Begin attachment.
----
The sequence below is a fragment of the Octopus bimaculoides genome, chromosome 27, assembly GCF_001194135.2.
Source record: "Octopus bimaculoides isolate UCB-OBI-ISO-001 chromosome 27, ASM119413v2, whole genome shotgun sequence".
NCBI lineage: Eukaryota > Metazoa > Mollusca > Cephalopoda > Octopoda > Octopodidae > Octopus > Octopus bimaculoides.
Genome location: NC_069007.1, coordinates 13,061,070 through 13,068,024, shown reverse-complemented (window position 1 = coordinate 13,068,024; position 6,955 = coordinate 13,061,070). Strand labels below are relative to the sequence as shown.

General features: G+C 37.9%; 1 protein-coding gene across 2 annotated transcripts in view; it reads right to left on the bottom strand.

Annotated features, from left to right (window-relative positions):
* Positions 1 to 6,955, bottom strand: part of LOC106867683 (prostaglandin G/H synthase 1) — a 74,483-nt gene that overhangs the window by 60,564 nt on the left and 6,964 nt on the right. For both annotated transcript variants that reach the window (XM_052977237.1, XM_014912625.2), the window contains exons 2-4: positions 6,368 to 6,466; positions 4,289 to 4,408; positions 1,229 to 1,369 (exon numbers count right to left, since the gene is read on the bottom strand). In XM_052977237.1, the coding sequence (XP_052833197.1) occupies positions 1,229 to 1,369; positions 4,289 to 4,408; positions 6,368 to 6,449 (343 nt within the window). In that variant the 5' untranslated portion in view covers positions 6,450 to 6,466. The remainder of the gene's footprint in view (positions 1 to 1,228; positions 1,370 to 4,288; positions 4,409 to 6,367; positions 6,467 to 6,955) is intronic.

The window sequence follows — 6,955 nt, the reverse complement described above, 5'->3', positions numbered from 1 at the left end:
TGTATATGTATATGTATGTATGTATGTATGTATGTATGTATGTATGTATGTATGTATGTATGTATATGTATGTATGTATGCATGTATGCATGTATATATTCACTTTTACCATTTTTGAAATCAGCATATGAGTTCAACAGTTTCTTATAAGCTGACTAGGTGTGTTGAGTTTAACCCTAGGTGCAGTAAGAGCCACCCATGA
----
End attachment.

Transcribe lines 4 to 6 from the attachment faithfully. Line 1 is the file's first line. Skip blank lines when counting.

Genome location: NC_069007.1, coordinates 13,061,070 through 13,068,024, shown reverse-complemented (window position 1 = coordinate 13,068,024; position 6,955 = coordinate 13,061,070). Strand labels below are relative to the sequence as shown.

General features: G+C 37.9%; 1 protein-coding gene across 2 annotated transcripts in view; it reads right to left on the bottom strand.

Annotated features, from left to right (window-relative positions):